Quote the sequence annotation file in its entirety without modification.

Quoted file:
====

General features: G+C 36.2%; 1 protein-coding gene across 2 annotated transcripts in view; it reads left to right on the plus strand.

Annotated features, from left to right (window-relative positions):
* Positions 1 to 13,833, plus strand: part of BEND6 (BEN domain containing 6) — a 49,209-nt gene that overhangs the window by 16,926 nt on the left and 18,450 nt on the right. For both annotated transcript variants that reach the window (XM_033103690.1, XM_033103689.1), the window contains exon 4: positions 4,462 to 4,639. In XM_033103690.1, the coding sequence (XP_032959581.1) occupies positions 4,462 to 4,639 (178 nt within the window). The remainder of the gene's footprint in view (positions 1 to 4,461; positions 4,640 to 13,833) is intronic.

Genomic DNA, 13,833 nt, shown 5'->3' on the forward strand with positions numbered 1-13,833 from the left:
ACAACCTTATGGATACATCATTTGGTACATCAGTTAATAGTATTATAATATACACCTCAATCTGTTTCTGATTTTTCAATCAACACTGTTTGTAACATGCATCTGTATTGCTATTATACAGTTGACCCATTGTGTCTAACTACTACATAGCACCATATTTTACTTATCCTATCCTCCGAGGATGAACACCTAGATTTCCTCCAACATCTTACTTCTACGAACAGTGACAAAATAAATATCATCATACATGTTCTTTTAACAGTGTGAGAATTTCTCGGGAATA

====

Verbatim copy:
General features: G+C 36.2%; 1 protein-coding gene across 2 annotated transcripts in view; it reads left to right on the plus strand.

Annotated features, from left to right (window-relative positions):
* Positions 1 to 13,833, plus strand: part of BEND6 (BEN domain containing 6) — a 49,209-nt gene that overhangs the window by 16,926 nt on the left and 18,450 nt on the right. For both annotated transcript variants that reach the window (XM_033103690.1, XM_033103689.1), the window contains exon 4: positions 4,462 to 4,639. In XM_033103690.1, the coding sequence (XP_032959581.1) occupies positions 4,462 to 4,639 (178 nt within the window). The remainder of the gene's footprint in view (positions 1 to 4,461; positions 4,640 to 13,833) is intronic.

Genomic DNA, 13,833 nt, shown 5'->3' on the forward strand with positions numbered 1-13,833 from the left:
ACAACCTTATGGATACATCATTTGGTACATCAGTTAATAGTATTATAATATACACCTCAATCTGTTTCTGATTTTTCAATCAACACTGTTTGTAACATGCATCTGTATTGCTATTATACAGTTGACCCATTGTGTCTAACTACTACATAGCACCATATTTTACTTATCCTATCCTCCGAGGATGAACACCTAGATTTCCTCCAACATCTTACTTCTACGAACAGTGACAAAATAAATATCATCATACATGTTCTTTTAACAGTGTGAGAATTTCTCGGGAATA